On Friday 18th February, the Windrush Generation Legacy Association’s (WGLA) exhibition celebrating afro hair opens. The WGLA have transformed their space in Croydon’s Whitgift centre into a gallery allowing visitors to journey through centuries of afro hair engaging with familiar and unfamiliarly tools, techniques and designs.
Today, Black British women spend £168MM a year on hair products. In recent contemporary Western society, it has often been acceptable for employers to tell people their afro hair is ‘unprofessional’ and for educators to punish children for natural hairstyles. Currently, we are experiencing a pushback against a culture that demonises afro hair and a resurgence of the natural hair movement. People are championing and embracing their natural hair textures and the diversity of afro hair. Afro hair has incredible potential for an array of styles, from cornrows, bantu knots, dreadlocks, afro puffs and of course, the afro. The Rich Tapestry of Afro Hair exhibition showcases the diverse history of afro hair and explores how it has evolved through time.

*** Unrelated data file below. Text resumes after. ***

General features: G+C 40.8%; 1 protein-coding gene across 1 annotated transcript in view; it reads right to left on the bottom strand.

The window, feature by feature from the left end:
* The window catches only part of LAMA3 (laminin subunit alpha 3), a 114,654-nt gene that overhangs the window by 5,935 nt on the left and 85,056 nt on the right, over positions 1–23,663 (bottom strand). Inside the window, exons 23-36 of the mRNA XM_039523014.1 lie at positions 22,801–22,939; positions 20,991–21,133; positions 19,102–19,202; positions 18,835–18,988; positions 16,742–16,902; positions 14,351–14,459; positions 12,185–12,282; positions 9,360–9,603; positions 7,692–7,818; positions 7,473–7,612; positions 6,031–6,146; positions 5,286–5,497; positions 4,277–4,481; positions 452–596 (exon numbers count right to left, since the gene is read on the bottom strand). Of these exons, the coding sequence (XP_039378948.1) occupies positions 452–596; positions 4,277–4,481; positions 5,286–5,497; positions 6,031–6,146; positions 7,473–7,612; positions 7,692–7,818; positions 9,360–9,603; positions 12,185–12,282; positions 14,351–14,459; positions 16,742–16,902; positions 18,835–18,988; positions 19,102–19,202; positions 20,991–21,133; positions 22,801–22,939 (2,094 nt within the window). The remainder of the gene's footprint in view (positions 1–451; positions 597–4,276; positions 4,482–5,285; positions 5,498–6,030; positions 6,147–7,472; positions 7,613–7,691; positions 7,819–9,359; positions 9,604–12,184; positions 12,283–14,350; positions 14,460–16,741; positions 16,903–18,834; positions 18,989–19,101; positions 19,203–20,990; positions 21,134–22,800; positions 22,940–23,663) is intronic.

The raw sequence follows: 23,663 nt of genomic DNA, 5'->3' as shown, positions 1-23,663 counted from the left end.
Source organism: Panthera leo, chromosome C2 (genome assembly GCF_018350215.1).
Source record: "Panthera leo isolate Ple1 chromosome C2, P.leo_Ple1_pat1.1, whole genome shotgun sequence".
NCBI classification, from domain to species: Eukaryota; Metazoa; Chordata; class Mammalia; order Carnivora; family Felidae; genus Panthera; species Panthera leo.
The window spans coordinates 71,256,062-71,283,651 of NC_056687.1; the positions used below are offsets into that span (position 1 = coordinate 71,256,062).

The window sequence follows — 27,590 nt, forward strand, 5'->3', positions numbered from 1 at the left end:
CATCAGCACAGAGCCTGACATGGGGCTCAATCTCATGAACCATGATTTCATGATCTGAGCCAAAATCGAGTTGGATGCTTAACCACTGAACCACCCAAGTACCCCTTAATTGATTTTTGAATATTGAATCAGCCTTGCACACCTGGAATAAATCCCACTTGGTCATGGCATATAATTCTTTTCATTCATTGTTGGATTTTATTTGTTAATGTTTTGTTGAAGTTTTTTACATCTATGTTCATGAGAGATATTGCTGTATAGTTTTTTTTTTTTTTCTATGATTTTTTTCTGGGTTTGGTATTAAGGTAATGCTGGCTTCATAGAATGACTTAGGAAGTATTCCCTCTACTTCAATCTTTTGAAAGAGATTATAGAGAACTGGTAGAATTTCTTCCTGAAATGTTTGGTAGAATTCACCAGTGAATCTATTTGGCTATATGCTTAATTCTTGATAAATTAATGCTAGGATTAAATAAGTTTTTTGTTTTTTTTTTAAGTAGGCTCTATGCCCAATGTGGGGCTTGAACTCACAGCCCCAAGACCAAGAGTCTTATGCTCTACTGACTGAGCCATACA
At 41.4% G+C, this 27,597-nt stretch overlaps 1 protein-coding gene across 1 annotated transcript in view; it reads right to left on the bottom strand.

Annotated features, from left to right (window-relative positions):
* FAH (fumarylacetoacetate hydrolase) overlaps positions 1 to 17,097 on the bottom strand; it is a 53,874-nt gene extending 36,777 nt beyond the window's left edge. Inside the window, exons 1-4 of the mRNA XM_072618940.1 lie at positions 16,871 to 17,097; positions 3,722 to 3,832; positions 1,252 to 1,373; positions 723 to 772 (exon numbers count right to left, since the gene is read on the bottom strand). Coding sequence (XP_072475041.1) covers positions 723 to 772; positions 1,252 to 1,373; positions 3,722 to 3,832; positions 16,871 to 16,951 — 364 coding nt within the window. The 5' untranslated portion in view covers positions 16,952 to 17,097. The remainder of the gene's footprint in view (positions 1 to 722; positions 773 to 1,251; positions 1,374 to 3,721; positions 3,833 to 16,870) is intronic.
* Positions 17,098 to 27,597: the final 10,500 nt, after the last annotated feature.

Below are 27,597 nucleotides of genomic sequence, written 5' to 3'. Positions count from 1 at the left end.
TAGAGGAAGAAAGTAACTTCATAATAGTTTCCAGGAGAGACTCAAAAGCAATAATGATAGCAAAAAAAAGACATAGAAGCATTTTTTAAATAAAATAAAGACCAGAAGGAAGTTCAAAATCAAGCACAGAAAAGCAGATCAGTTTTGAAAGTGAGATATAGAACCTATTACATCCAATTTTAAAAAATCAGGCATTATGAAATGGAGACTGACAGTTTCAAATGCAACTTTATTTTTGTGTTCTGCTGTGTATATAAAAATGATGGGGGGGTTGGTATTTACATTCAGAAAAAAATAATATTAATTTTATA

(Previous exhibition at the WGLA featuring stories of people who arrived in the UK during the Windrush era)
Spanning generations, continents and cultures, the exhibition provides insight into the different meanings and purposes of afro hairstyles. Whether it’s braided hair being used to show a person’s age, their and spirituality, or indicate freedom from slavery. The Rich Tapestry of Afro Hair is a snapshot that shows how afro hair styles have changed and the origins of different styles, tools and techniques.
The exhibition will include salon chairs and hotcomb stoves reminiscent of the unique hair salon treatment and maintenance experience in the Black community. It will feature different objects from wigs and hotcombs to beads and pomades, and highlights individuals such as Egyptian Queen Cleopatra and the legend of her straight hair, and testimonies from Croydon locals about their personal hair journeys.
As well as the visual display, the exhibition aims to educate visitors by unlocking lesser-known histories of influential individuals such as Annie Turnbo Malone, an African-American entrepreneur who educated women on how to manage their hair. The exhibition will also pay homage to those such as icon and America’s first female millionaire Madam CJ Walker who developed and sold hair products for afro hair.
Whitgift Centre, Unit 1036-1037v(upper level)
21 North End